In order to find this information, I relied on the U.S. Census. The clear winner (or loser, depending on how you look at it) was Palmdale, CA, with an average commute time of 40 minutes, closely followed by Moreno Valley, CA. In fact, most of the cities with the longest commute time were in either California or Texas—which makes sense when you think about it.
So congratulations, Palmdale. You may be stuck sitting in your car just shy of an hour each day, but it sure does show your dedication to get to work. Gold star for you!
Hard Work Means Having Work
This next criterion might seem self-explanatory, but I’ll go ahead and spell it out—you’ve been working hard all day already. I used the Bureau of Labor Statistics to find out each city’s unemployment rate, because to me, a hard working city means, well, a hard working city. The winner in this category, meaning the city with the lowest unemployment rate, was Sioux Falls, SD, with just 3.7 percent unemployment! That is very impressive considering the average in the U.S. continues to hover around 7.5-8.
So what about the mid-sized city with the highest rate of unemployment? That honor went to Paterson, NJ with an impressive 14.9 percent. I’m not sure what the opposite of a gold star is, but whatever it is, Paterson should get it—or maybe create some jobs trying to build it.
Working 9 to 5To find out how many workers in each city held full-time jobs—meaning those who work more than 35 hours per week— I turned, once again, to the U.S. Census. The interesting thing here is that the reports that I relied used, not only separated out the number of people who worked full-time in each city—they also distinguished between men and women.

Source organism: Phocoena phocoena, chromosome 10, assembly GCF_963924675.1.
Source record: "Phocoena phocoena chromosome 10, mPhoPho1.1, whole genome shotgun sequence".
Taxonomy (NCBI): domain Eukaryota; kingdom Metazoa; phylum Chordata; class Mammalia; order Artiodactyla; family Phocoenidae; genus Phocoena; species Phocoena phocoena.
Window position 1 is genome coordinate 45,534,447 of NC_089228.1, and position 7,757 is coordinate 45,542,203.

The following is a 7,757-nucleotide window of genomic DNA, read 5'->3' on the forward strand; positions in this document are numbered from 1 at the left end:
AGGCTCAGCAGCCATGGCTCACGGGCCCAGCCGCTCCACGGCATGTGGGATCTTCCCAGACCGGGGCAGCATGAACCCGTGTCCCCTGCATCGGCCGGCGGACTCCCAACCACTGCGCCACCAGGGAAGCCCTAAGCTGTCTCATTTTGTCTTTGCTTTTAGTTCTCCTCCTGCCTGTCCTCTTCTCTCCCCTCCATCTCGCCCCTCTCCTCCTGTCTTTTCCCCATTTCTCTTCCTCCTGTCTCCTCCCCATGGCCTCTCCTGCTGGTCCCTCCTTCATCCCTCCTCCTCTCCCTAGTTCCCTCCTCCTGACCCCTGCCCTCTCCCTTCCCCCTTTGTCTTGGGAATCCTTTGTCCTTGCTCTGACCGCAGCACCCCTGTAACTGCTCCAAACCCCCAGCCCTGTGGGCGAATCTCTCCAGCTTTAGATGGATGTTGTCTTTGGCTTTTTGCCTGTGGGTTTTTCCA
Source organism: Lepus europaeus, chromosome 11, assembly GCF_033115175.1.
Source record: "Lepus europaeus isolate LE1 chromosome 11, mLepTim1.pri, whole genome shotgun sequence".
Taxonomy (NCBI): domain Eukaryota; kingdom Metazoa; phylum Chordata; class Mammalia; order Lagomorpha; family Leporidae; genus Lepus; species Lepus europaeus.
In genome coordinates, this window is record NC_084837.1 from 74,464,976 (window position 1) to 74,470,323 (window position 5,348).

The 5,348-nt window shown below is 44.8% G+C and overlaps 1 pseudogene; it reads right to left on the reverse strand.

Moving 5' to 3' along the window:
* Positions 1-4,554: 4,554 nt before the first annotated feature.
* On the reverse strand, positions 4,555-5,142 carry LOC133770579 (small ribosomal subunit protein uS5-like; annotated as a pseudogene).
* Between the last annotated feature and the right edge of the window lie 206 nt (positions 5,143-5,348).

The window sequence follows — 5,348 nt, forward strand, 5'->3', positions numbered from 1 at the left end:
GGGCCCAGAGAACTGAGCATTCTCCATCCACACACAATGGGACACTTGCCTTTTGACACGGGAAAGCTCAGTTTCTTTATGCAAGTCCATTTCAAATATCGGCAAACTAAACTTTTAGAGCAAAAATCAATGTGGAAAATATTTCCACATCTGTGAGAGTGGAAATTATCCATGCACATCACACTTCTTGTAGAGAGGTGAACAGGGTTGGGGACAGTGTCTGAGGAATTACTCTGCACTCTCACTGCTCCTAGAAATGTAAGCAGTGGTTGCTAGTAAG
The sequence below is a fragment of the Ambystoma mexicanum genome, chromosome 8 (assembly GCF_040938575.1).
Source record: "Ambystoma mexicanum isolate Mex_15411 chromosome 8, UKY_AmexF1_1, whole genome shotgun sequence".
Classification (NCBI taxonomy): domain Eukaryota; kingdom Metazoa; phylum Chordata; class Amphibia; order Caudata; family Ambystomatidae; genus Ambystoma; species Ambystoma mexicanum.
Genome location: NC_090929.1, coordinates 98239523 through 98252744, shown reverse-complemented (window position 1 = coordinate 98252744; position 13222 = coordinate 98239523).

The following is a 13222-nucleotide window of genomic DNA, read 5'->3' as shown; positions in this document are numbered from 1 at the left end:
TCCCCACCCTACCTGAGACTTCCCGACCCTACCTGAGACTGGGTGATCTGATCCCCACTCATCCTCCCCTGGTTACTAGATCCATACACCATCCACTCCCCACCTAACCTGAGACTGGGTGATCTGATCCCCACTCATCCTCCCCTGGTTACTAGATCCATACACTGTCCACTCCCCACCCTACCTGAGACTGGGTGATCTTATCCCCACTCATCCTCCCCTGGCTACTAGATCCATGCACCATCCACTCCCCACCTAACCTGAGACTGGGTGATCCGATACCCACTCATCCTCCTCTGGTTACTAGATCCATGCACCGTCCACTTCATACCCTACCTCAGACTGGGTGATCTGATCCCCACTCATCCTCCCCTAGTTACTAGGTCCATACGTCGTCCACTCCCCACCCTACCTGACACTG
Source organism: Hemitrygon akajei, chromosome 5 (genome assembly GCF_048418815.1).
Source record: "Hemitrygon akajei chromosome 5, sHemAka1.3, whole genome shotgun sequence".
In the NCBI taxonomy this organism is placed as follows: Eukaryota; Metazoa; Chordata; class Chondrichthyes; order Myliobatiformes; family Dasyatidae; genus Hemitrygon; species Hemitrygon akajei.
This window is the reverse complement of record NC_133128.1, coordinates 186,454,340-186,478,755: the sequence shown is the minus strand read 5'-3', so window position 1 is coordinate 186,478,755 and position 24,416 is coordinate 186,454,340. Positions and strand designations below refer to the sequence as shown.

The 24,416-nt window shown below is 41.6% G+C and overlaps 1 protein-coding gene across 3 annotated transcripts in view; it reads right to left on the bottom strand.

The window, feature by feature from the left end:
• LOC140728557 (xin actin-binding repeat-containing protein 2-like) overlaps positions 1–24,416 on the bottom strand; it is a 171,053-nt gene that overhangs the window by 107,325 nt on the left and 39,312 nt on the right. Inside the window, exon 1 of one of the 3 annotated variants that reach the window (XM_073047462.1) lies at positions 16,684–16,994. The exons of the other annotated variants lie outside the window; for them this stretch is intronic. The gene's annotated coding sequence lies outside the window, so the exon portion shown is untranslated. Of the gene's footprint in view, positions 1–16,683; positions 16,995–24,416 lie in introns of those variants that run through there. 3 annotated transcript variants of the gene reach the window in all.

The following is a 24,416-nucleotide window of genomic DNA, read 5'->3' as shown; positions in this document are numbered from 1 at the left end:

Number one in this category was Alexandria, VA, with 53 percent of its population working full-time! Compare that, to, say, Peoria, AZ where only 25 percent of the working population has full-time jobs, and you’ll see why Alexandria is the winner here.
Here’s where it gets fun: not only was Alexandria a winner, but specifically, the ladies of Alexandria were winners—41,246 women, compared to 36,595 men hold full-time jobs in Alexandria. Ladies, keep on keepin’ on; gentlemen, don’t worry; I hear the workforce is getting more equal every day.
So already, both men and women with long commutes, full-time jobs, and in cities with low unemployment rates, are already working pretty hard. But just for the cherry on top of this already thinly stretched piece of cake…
Let’s Throw Some Kids Into the Mix
Yes. If you thought you were working hard because you have a 9-5, or even an 8-6 or 6-9—that’s nothing if you don’t have kids at home, because as parents know, that is where the real work begins. Well, that’s what my parents tell me anyway.
So to find the number of parents in the workforce, I turned, once again, to the U.S. Census. Interestingly, Peoria, AZ, the city with the highest unemployment rate, came up again as the city with the most working parents—nearly 50 percent of their total population is made up of parents with kids at home under 17. This is truly a staggering feat, considering the runner up, Miramar, FL, is only made up of 21 percent working parents, and most cities come in with about 15 percent.
As far as the city with the lowest percentage of working parents goes, Frisco, TX took the lead where just 6 percent of the population are working parents, closely followed by Columbia, SC with 9 percent.
The Bottom Line
Alright, business folks, here’s the bottom line: The hardest working mid-sized city in the US was Mirarmar, FL with its below average unemployment rate, the high percentage of parents working more than 35 hours a week and driving a heck of a ways to get there. So job well done, Miramar. Literally.